It has led to several ongoing policy reviews and consultations, one of which is on the long-overdue relaxation of planning constraints on those onshore wind turbines that proved controversial in 2015.

It has also led to a realistic re-appraisal of the role of local authorities. Skidmore sees them as having ‘a significant amount of local convening power’ and are in a powerful position to stimulate interest. But he laments the sheer lack of capacity. Paragraph 714 spells it out:

Often, local leaders are better placed to engage with communities and businesses on net zero, better placed to understand the challenges and opportunities their areas face in transitioning to net zero, and better placed to deliver locally-tailored net zero interventions.

However, they currently face a lack of clarity over their role, a disjointed and short-term approach to funding, and require further support to build the capacity and capability needed locally to deliver a successful transition.

He offers plenty of evidence. One of the major Combined Authorities is quoted as admitting that a “lack of dedicated capacity and specialist expertise slows progress, resulting in fewer projects being developed and delivered.”

There are several ways to break the log jam.

  • Councils can reach for the ‘Comms” playbook and convene a high-profile Climate Assembly – a favourite tactic in this country and around Europe with considerable expertise being developed and shared through the excellent KNOCA initiative. Their latest state-of-the-art document on such deliberative events is required reading if this approach appeals.
  • Local conferences and events can seek to educate stakeholders who might have an interest. In any Authority, I estimate there are over 200 organisations with a legitimate interest in energy-related issues and whose members may include the kind of professional people drawn to challenging projects such as building neighbourhood energy plans.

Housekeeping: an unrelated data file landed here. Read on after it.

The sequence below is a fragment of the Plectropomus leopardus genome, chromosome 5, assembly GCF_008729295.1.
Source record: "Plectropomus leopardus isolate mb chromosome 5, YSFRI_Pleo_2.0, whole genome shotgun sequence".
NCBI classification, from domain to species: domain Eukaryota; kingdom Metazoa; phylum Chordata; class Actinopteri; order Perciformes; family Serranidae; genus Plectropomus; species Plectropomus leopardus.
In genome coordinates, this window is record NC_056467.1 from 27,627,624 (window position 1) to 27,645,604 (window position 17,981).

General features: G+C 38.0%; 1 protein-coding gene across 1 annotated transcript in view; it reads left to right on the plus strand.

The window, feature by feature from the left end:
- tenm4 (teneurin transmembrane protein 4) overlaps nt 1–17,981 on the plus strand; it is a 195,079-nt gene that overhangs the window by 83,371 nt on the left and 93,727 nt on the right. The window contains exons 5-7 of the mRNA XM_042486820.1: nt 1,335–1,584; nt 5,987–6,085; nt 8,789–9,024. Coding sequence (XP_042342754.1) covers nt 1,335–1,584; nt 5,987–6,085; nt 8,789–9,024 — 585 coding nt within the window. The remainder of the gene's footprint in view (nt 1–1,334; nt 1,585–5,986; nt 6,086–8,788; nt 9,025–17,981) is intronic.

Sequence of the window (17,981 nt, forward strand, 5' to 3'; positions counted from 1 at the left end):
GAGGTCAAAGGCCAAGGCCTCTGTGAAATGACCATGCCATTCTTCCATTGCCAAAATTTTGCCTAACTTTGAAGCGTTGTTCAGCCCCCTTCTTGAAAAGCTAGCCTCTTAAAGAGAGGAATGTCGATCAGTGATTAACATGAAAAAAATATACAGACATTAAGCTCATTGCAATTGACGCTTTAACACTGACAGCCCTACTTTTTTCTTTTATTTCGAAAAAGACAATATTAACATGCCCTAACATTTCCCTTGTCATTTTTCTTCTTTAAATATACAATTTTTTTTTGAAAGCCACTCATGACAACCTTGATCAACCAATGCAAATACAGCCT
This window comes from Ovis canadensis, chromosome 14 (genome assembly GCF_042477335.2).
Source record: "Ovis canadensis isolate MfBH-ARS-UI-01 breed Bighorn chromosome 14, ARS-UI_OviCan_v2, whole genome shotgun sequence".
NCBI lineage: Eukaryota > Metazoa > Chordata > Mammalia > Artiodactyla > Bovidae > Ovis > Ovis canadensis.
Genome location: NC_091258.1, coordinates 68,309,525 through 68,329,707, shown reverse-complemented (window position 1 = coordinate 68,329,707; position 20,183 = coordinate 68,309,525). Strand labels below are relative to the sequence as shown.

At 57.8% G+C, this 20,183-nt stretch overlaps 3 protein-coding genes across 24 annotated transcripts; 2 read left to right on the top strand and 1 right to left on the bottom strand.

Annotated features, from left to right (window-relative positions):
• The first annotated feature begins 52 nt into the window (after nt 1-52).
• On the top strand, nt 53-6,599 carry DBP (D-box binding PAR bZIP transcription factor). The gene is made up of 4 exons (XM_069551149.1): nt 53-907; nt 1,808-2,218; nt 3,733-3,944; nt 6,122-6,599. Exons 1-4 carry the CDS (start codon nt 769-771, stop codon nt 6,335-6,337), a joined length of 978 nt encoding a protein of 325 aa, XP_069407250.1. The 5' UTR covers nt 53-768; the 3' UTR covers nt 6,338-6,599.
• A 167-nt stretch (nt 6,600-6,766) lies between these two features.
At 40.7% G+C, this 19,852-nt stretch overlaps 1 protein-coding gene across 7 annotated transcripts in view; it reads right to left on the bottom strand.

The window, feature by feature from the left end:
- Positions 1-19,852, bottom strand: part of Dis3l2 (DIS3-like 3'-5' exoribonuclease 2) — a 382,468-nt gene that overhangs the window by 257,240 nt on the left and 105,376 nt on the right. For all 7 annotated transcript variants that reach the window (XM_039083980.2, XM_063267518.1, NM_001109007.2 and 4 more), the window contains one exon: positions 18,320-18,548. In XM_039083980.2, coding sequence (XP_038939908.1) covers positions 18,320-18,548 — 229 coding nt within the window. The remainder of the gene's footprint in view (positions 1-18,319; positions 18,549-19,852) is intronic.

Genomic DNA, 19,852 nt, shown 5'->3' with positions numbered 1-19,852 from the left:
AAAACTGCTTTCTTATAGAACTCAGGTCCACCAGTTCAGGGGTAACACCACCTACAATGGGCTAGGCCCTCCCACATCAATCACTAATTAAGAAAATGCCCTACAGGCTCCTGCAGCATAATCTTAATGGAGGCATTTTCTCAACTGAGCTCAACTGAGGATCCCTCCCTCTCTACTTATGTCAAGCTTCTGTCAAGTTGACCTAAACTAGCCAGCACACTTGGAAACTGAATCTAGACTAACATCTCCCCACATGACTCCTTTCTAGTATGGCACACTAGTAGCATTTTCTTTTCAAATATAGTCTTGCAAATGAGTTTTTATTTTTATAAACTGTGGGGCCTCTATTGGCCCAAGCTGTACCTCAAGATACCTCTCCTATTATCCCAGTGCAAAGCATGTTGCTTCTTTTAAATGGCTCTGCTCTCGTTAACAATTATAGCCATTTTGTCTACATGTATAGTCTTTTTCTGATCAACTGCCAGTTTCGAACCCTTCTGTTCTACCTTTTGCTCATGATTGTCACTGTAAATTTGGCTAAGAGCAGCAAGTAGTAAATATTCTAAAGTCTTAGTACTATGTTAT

• Work with specialist facilitators who act as a catalyst to trigger interest by sharing the learning from the growing number of projects already underway. To declare an interest, I act as an Advisor to Community Energy South which has worked with over 120 renewable energy projects and they, alongside others now seem to be the preferred model for rapid capacity-building in the sector.

Net zero and stakeholder engagement 

Whichever route is taken, stakeholder engagement for the Net Zero challenge seems to be entering a new and very active phase.

As communities organically organise themselves to address the issues, led by the enthusiastic, experienced as well as the inexperienced, there will be lots of governance, protocol and communications issues besides the immense technical and financial challenges of offering residents the incentives to de-carbonise in the spirit of ‘just transition.’

Monitoring and managing these developments will be an immense – but ultimately satisfying - task, for which the best available tools and systems will be needed. 
And, of course, it will take over a decade. This is just the start.

Written by Rhion Jones

Rhion Jones was the Founder Director of the Consultation Institute and is an acknowledged authority on all aspects of public and stakeholder engagement and consultation. He advises Tractivity and will be contributing expert analysis and commentaries on current issues.

Rhion now publishes thought leadership articles regularly as the ConsultationGuru.